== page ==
Recovered Writing, PhD in English, Queer Studies, Summary of Eric Clarke’s “Visibility at the Limits of Inclusion,” Feb. 26, 2008

This is the forty-first post in a series that I call, “Recovered Writing.” I am going through my personal archive of undergraduate and graduate school writing, recovering those essays I consider interesting but that I am unlikely to revise for traditional publication, and posting those essays as-is on my blog in the hope of engaging others with these ideas that played a formative role in my development as a scholar and teacher. Because this and the other essays in the Recovered Writing series are posted as-is and edited only for web-readability, I hope that readers will accept them for what they are–undergraduate and graduate school essays conveying varying degrees of argumentation, rigor, idea development, and research. Furthermore, I dislike the idea of these essays languishing in a digital tomb, so I offer them here to excite your curiosity and encourage your conversation.

This is the third of seven posts of material from Professor Kevin Floyd’s Queer Studies seminar at Kent State University. Most of these Recovered Writing posts are from summaries that we wrote during the semester on readings. Most of these were densely theoretical works, but we could not expend more than one page on these summaries–no more and no less–exactly one page. This was an incredibly useful exercise to get to the heart of an argument, study its supporting evidence, and identify its strengths and weaknesses. These summaries encouraged us to take a rigorous approach to understand arguments, express those arguments cogently, and adopt the jargon, terminology, and language utilized by the argument’s writer.

Jason W. Ellis

Professor Kevin Floyd

Queer Studies

26 Feb. 2008

Summary of Eric Clarke’s “Visibility at the Limits of Inclusion”

Clarke performs a Habermasean argument, meaning an analysis of the influence of capitalism on democracy and the interrelationship between the two systems, to explore the way in which visibility politics reinforces capitalistic modes of value production, which in turn promotes a particular “authenticity” for gay and lesbian identities.

He raises questions about the project of visibility politics, which “has demanded more ‘positive’ lesbian and gay” role models/representations/representatives in the public sphere and in the media (29).  What does ‘positive’ mean?  Who decides what is ‘positive’ and what is ‘negative?’  Clarke argues that the recent trend in commercialization and sponsorship of gay and lesbian events such as the Stonewall 25 celebration introduces the process of capitalistic value production.  Instead of gays and lesbians forming community or group identities on the basis of an egalitarian democratic ideology, the confluence of capitalism and commercialism produces a gay and lesbian demographic that’s targeted as a group to be marketed and sold brand name items in the interest of reiterating a ‘lifestyle’ formed not by that group but by the dynamics of marketing and sales.  What’s really troubling about this development is that this capitalistic ‘lifestyle’ group identity for gays and lesbians comes about through capitalism and not through democratic, individual enfranchisement to make choices about belonging to such a group.  Furthermore, this process is disguised as an operation of democratic ideals, and it’s here that Clarke brings in Habermas and Marx into his discussion of value production invisibly supplanting moral enfranchisement.  That is, there is a heteronormative feature to this that enforces or favors ‘normality’ among gays and lesbians who seek or affirm the post-WWII heteronormative ideal of the nuclear family while excluding what Ellen Degeneres terms, “extremes” (qtd. 34).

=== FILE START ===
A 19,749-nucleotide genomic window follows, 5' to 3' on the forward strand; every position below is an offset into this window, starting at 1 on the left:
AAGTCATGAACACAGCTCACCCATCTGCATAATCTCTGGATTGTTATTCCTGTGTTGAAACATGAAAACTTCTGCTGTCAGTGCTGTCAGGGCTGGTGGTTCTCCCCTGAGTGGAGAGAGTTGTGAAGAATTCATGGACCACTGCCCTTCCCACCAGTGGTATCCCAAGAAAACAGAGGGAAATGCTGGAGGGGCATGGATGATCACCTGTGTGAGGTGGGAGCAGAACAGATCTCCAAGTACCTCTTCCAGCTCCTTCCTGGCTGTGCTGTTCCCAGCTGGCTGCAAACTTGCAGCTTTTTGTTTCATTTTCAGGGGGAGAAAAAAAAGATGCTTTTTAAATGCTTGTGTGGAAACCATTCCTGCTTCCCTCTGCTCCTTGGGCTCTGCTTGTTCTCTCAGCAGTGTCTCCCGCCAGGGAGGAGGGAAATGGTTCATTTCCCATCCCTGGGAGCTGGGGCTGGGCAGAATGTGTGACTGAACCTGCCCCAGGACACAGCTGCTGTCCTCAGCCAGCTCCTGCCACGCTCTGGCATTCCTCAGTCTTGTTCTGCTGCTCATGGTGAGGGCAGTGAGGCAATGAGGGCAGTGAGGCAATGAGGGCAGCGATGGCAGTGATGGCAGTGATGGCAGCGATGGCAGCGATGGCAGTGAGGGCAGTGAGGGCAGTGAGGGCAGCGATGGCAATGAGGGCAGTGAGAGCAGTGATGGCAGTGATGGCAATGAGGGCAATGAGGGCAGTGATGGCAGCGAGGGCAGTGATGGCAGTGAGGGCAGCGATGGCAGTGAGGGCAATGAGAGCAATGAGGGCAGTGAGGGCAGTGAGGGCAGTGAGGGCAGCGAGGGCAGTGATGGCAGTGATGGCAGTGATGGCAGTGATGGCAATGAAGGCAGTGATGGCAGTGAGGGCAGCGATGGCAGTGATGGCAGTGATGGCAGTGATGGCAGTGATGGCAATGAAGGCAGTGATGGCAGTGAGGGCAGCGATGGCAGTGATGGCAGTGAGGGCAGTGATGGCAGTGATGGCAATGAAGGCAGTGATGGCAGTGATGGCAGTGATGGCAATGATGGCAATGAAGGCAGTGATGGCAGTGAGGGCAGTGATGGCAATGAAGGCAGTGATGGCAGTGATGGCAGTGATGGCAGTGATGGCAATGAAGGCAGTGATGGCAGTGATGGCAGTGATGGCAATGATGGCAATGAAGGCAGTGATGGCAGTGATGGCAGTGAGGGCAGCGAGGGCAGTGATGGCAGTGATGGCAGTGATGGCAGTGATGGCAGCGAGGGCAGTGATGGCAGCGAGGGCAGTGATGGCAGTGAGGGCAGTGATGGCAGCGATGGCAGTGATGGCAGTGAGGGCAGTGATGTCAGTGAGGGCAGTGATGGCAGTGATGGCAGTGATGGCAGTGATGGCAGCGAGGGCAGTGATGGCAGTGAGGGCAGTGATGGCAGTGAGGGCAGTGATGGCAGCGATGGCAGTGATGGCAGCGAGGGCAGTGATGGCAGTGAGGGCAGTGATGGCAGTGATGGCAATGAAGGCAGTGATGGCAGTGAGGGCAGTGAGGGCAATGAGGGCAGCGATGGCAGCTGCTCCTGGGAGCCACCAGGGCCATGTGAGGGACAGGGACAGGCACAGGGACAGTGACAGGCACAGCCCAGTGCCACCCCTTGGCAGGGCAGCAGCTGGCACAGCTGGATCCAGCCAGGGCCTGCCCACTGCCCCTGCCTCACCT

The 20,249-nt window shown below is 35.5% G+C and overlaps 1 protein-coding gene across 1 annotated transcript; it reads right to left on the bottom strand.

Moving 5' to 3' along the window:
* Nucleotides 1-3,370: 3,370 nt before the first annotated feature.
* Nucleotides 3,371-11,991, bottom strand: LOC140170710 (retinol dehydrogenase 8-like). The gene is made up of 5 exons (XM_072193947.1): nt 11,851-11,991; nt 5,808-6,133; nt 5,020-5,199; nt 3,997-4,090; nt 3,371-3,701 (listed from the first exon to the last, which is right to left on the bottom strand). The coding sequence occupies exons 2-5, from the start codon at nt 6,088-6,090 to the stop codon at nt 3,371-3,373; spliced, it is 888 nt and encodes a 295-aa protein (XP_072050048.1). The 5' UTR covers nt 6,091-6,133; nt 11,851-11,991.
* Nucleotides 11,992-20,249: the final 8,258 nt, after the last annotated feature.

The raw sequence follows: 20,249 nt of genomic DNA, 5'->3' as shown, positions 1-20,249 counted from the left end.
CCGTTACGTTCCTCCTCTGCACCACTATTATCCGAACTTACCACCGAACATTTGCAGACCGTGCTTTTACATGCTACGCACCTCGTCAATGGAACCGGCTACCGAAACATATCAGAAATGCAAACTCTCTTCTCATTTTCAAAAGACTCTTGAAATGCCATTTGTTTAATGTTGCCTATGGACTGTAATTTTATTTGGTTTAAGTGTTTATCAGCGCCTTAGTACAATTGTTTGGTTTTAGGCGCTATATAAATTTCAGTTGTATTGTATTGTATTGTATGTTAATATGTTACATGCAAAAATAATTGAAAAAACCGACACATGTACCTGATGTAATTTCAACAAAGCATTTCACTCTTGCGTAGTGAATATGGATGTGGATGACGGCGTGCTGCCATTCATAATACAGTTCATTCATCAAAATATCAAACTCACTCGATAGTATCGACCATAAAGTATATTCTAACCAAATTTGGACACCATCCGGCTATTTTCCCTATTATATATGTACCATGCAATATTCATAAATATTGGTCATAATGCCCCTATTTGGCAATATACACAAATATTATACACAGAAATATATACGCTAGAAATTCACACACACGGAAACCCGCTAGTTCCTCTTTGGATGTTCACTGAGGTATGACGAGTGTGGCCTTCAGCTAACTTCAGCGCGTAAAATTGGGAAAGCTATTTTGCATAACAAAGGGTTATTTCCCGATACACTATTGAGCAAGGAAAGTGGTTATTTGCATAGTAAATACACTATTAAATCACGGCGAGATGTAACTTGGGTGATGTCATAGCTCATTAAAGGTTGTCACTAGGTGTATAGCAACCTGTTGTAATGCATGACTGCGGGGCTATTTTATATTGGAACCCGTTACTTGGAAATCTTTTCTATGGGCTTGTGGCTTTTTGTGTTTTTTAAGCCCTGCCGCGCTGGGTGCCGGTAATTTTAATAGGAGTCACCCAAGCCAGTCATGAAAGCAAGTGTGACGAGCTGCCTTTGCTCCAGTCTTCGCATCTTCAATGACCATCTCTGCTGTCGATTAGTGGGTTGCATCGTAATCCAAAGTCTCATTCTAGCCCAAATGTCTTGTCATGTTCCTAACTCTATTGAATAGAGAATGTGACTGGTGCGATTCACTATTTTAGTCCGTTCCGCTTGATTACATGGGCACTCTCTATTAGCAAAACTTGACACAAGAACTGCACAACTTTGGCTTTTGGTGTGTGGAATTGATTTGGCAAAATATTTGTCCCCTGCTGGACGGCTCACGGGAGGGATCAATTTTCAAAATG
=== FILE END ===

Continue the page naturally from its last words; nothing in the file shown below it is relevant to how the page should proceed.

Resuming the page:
Clarke relies on examples such as Ellen Degeneres’ double coming out on the ABC TV show, Ellen to reveal how this confluence of capitalism through publicity serves to promote a normalizing effect to gays and lesbians.  Degeneres (implicitly) along with persons such as Bruce Bawer, Andrew Sullivan, and Gabriel Rotello call for equal rights through what Clarke describes as, “moral conformity as the very precondition for enfranchisement” (41).

Other effects of the process of devaluation of non-normative identities promoted by the influence of capitalistic forces include the marginalization of radical gay and lesbian groups such as ACT UP (as opposed to the major funding of groups like GLAAD), and the publicity/marketing disconnection from “extreme” gay and lesbian identities that don’t fit into the promoted, normalized heteronormative model of gay and lesbian identity (this even extends to ABC turning down the lesbian vacation and cruise company, Olivia Cruises and Resorts, advertisement during the coming out Ellen show).

In the system/process that Clarke describes, social and political value is equated to economic value, and that economic value is established through capitalistic forces and publicity/marketing choices made by corporations.  Enfranchisement of individuals as citizens takes place through market forces rather than the conventionally understood ideal of egalitarian, democratic enfranchisement.  However, it’s important to note that Marx describes how capitalism stripped marriage of particular traditional functions, thereby opening new possibilities, and it has afforded similar possibilities to “modern homoerotic association” (57).

Published by Jason W. Ellis

I am an Associate Professor of English at the New York City College of Technology, CUNY whose teaching includes composition and technical communication, and research focuses on science fiction, neuroscience, and digital technology. Also, I direct the B.S. in Professional and Technical Writing Program and coordinate the City Tech Science Fiction Collection, which holds more than 600 linear feet of magazines, anthologies, novels, and research publications.